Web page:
Photography: Recording or Creating?

I choose three interesting photos from different historical phases for comparison.

  1. Photography vs Painting

Girl with Portrait of George Washington, by Southworth and Hawes Studio in 1850
https://www.metmuseum.org/toah/images/hb/hb_37.14.53.jpg

This photo was taken in 1850 by Southworth and Hawes studio, through the medium of Daguerreotype. As for now, the topic and exact meaning of this enigmatic image is still a mystery for people. But for me, the photo is interesting for presenting a contrast. Southworth and Hawes produced the finest portrait for American bigwigs at that time. In the portrait of a young girl, she is gazing another painted portrait of George Washington.

Distinct versus vague, relatively light versus relatively dark, the contrast between photo and painting is clear and meaningful. Photography is clearly a better way to record what was happening, in the field of portrait, it presents the figure’s look directly. Besides, the research shows that this photo is actually a copy from another daguerreotype. Photograph provides a chance of reproduction, making the image accessible by public. Comparing to the creating a painting, taking a photo seems requiring less initiative for it is closer to the reality.

  1. The Power of Recording

Photographing Nelson Mandela, by Peter Turnley in 1990.
https://www.gettyimages.com/detail/news-photo/photojournalists-snap-portraits-of-nelson-mandela-in-his-news-photo/635959417

This picture was taken by Peter Turnley in 1990, recording Nelson Mandela in his backyard in Soweto after he was released from prison. By shooting Mandela’s back, the photographer recorded the moment of how his colleagues are working from his angle. The photo plays important role in journalism after the technology was popular, for the picture itself can provide immersive impression. Lens became the new eyes of audience. Through lens, the truth was conveyed. From the Napalm Girl to The vulture and the little girlwe are all familiar with the power of present the reality.

However, the mature of technology also give photographer chance to “creating”, to “tamper” the truth. In 2015, Bronx Documentary Center held an exhibition called Altered images: 150 years of posed and manipulated documentary photography. From changing the scene artificially to editing the picture intentionally, photography became more than just recording since long ago.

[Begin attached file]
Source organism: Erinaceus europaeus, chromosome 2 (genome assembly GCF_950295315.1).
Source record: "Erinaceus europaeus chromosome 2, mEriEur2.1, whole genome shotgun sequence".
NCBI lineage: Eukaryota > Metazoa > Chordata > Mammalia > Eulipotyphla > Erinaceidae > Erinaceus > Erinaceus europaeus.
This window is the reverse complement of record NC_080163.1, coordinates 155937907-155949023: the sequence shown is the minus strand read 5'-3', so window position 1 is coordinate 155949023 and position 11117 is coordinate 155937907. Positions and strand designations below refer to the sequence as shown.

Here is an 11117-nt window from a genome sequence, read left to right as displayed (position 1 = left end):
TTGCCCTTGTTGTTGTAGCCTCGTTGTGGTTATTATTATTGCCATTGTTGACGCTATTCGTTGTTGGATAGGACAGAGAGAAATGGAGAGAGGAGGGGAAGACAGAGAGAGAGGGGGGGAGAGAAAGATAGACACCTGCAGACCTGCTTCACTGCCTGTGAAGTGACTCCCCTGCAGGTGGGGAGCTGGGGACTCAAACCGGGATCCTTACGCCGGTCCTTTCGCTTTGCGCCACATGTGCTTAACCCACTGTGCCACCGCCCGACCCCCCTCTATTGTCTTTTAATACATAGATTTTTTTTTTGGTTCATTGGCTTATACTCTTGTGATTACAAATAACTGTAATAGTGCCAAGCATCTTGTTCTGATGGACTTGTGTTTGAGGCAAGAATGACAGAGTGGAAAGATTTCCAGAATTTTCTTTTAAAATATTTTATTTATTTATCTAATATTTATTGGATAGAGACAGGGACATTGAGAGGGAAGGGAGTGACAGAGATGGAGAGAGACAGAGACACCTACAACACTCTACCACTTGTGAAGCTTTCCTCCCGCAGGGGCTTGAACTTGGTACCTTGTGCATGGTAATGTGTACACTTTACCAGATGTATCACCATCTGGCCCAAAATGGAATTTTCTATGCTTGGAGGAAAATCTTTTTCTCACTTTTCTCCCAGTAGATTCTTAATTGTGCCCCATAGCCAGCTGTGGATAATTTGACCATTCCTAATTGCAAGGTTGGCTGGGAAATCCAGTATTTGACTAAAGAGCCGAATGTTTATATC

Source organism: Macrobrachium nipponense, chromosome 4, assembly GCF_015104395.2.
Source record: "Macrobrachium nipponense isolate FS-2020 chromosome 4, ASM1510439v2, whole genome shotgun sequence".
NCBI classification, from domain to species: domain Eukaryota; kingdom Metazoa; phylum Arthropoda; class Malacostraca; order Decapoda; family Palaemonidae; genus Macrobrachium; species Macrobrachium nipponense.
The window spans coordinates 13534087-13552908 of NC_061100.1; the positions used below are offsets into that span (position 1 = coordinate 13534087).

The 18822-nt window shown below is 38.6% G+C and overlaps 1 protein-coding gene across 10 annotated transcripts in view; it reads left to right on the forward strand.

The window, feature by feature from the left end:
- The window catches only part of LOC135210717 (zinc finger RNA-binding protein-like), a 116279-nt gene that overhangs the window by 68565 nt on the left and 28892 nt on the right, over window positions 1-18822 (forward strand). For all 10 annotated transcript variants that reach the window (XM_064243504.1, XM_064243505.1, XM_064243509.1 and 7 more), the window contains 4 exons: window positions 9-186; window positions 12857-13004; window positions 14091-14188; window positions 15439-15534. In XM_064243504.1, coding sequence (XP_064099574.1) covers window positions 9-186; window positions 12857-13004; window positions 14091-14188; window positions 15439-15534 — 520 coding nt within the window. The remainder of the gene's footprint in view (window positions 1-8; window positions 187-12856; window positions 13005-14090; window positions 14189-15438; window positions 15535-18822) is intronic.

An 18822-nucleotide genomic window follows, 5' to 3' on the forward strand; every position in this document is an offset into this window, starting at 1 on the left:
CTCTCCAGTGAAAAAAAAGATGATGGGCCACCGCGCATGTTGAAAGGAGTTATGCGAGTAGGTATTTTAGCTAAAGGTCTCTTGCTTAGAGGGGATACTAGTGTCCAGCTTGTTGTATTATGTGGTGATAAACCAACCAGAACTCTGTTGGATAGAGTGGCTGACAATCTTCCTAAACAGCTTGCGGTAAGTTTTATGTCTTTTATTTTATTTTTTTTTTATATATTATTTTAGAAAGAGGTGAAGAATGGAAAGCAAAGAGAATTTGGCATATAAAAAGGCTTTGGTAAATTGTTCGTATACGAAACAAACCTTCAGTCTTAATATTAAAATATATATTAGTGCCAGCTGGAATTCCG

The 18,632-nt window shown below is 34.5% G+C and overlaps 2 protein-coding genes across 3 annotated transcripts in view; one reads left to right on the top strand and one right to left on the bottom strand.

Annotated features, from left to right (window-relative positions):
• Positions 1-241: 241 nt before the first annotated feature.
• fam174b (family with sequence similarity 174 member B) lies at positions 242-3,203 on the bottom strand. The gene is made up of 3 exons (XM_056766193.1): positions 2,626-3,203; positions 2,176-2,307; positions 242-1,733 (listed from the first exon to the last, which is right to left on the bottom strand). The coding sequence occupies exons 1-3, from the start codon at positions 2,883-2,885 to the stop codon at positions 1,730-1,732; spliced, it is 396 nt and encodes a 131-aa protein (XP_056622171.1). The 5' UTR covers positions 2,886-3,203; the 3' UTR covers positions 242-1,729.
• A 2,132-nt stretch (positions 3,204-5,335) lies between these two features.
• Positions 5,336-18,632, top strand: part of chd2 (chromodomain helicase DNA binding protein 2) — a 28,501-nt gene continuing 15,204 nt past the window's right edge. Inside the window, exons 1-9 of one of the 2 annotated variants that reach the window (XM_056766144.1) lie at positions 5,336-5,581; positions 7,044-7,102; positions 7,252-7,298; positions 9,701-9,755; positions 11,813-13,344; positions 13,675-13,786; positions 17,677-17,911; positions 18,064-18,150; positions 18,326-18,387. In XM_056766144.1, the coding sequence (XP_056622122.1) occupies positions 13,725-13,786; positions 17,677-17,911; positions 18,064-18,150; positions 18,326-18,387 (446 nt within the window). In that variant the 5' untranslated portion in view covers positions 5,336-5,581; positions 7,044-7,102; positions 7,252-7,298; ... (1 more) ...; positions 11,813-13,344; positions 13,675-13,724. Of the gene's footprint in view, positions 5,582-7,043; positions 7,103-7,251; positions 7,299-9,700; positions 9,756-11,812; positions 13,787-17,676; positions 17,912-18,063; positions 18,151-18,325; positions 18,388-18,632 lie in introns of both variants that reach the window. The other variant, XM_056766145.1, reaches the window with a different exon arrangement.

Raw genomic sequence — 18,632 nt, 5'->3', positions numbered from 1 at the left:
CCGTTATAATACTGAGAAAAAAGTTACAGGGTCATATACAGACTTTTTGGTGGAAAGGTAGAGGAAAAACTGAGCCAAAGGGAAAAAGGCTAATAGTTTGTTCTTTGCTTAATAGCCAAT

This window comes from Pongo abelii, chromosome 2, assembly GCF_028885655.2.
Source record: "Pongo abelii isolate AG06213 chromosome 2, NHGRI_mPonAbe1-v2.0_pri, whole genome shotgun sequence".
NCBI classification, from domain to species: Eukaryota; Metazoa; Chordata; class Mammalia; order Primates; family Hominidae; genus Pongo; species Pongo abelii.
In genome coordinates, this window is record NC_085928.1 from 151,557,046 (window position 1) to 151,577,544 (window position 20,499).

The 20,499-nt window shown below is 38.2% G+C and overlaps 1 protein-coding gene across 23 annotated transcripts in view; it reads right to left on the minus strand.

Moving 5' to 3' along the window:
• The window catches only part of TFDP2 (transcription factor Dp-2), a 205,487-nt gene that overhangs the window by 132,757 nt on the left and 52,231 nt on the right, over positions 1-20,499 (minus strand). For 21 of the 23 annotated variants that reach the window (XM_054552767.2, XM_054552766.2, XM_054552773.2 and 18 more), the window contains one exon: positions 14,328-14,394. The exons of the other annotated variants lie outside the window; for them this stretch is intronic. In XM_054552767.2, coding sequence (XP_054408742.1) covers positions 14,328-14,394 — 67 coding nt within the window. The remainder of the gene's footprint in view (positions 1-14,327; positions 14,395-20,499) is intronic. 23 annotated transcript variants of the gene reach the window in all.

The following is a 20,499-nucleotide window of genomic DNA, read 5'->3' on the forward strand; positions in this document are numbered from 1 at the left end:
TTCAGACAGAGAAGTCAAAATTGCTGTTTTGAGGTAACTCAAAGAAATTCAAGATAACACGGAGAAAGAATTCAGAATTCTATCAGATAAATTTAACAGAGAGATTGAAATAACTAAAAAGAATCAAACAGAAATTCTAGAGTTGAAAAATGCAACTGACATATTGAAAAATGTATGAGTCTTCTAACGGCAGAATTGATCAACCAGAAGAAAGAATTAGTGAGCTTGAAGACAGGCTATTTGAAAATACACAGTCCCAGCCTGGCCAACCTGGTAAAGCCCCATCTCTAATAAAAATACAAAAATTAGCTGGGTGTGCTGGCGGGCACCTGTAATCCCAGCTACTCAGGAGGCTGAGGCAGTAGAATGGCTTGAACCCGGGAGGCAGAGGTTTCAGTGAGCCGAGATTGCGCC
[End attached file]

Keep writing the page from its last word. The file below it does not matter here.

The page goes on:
1. When Editing a Photo Is Easy

Karina Irby’s snapshot
http://www.dailymail.co.uk/femail/article-5479963/Bikini-designer-admits-making-EIGHT-Photoshop-edits-snap.html#i-5f53baed54a4f1f9

Karina Irby, a bikini designer and model, post a snap on Instagram and showing how easy it is to edit pictures and portray an unrealistic version of yourself online. By posting the contrast of the two photos, she revealed she had smoothed her skin to remove dimples, redesigned her jaw line, thinned her waist, volumized her hair, thinned her thighs and applied a filter to make the photo seems glamorous.

The charm of photography is making people assume what it shows is real. That is why photography is more striking than painting. But now, editing a photo is so easy, the line between creating and recording is blur. The ubiquitous photos is creating a new fantasy for us, by pretending themselves as true.

 

When photography first emerged, it once was seen as the threaten for paintings, for it could record a scene more accurately and vividly. An artist pessimistically said:” From today, painting is dead”. Eighteen decades after the invention of Daguerreotype, we could announce confidently that statement was totally wrong. When photography took the place of “recording”, the painting turned to “creating”. And how is the role of photography itself changed? With the development of technology, everybody could take a snapshot and beautify it easily. First stand out for its reproduction to reality, the requirement of photography developed to aesthetic demand as well.

 

Referenced:

Alan Buckingham, Photography. New York: DK, 2004. Excerpts.

Martin Irvine, “Introduction to Photography and the Optical Image